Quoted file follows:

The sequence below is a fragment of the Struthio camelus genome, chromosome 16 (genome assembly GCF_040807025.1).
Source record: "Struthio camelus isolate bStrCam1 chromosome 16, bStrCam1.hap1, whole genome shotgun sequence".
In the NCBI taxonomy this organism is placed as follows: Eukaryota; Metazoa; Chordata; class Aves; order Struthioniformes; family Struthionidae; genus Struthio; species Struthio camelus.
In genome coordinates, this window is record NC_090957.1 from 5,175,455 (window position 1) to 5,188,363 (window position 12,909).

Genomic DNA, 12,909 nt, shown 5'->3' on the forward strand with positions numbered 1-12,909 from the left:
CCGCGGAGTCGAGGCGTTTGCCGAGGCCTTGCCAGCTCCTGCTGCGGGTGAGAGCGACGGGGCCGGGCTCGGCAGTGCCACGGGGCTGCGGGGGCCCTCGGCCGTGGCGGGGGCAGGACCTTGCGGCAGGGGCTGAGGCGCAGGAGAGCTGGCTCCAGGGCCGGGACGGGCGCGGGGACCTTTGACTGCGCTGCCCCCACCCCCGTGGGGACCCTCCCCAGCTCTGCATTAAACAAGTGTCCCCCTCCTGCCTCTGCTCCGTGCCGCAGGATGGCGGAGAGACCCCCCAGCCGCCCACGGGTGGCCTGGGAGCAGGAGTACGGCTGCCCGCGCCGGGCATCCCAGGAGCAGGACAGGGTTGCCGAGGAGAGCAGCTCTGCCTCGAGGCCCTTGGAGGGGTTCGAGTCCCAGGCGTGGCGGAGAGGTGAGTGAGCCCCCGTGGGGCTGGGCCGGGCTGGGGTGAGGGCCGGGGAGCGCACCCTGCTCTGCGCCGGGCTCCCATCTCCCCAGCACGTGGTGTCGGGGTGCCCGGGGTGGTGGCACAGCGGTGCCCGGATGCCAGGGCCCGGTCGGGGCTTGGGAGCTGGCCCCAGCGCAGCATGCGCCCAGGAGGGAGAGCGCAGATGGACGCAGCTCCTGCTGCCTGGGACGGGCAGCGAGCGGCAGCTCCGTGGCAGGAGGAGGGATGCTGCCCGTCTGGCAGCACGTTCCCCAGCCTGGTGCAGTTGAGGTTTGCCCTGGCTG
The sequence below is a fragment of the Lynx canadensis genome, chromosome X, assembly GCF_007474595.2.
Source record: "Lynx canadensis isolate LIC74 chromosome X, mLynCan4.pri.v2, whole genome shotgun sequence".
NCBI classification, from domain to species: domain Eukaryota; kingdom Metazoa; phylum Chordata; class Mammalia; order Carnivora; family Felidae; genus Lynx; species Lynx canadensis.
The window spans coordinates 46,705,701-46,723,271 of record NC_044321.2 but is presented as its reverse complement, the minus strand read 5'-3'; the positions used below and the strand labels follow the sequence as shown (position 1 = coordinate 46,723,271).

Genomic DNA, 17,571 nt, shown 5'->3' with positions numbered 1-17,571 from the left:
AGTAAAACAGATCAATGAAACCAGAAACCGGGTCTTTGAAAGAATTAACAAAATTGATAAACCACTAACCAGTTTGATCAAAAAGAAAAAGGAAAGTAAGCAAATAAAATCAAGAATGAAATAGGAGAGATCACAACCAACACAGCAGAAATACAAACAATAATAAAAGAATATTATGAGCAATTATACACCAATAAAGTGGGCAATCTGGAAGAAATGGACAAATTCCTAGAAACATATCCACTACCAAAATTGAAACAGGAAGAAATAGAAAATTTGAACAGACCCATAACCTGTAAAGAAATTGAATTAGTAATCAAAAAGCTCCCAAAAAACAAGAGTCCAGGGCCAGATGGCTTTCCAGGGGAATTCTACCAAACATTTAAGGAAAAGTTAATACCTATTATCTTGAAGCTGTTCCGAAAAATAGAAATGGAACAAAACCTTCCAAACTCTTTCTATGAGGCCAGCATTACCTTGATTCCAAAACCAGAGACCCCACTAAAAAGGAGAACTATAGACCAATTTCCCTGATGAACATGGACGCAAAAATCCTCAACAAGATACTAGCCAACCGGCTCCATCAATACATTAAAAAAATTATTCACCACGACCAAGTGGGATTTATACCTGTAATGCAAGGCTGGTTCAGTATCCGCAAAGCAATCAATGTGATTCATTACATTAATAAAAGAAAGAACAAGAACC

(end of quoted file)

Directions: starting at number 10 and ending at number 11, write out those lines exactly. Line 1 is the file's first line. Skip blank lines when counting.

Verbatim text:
The window spans coordinates 46,705,701-46,723,271 of record NC_044321.2 but is presented as its reverse complement, the minus strand read 5'-3'; the positions used below and the strand labels follow the sequence as shown (position 1 = coordinate 46,723,271).

Genomic DNA, 17,571 nt, shown 5'->3' with positions numbered 1-17,571 from the left: